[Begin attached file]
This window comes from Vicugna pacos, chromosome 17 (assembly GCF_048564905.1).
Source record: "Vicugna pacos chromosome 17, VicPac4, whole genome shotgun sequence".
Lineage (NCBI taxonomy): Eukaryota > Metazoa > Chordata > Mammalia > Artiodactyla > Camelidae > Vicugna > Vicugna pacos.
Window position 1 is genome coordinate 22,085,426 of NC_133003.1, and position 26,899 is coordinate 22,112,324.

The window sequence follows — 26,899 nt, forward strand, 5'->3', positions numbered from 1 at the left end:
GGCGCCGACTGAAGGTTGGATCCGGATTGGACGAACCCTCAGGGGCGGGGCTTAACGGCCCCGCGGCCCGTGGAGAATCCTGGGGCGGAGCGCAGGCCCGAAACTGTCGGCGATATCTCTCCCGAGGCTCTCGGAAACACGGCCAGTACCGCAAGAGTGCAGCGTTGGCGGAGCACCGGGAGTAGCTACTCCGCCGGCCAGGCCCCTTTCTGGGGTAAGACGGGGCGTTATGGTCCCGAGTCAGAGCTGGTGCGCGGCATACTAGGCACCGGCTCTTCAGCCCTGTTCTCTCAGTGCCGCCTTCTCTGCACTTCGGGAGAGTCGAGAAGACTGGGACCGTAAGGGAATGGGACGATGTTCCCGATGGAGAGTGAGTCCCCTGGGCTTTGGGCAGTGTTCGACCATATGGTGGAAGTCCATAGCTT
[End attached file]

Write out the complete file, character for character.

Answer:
This window comes from Vicugna pacos, chromosome 17 (assembly GCF_048564905.1).
Source record: "Vicugna pacos chromosome 17, VicPac4, whole genome shotgun sequence".
Lineage (NCBI taxonomy): Eukaryota > Metazoa > Chordata > Mammalia > Artiodactyla > Camelidae > Vicugna > Vicugna pacos.
Window position 1 is genome coordinate 22,085,426 of NC_133003.1, and position 26,899 is coordinate 22,112,324.

The window sequence follows — 26,899 nt, forward strand, 5'->3', positions numbered from 1 at the left end:
GGCGCCGACTGAAGGTTGGATCCGGATTGGACGAACCCTCAGGGGCGGGGCTTAACGGCCCCGCGGCCCGTGGAGAATCCTGGGGCGGAGCGCAGGCCCGAAACTGTCGGCGATATCTCTCCCGAGGCTCTCGGAAACACGGCCAGTACCGCAAGAGTGCAGCGTTGGCGGAGCACCGGGAGTAGCTACTCCGCCGGCCAGGCCCCTTTCTGGGGTAAGACGGGGCGTTATGGTCCCGAGTCAGAGCTGGTGCGCGGCATACTAGGCACCGGCTCTTCAGCCCTGTTCTCTCAGTGCCGCCTTCTCTGCACTTCGGGAGAGTCGAGAAGACTGGGACCGTAAGGGAATGGGACGATGTTCCCGATGGAGAGTGAGTCCCCTGGGCTTTGGGCAGTGTTCGACCATATGGTGGAAGTCCATAGCTT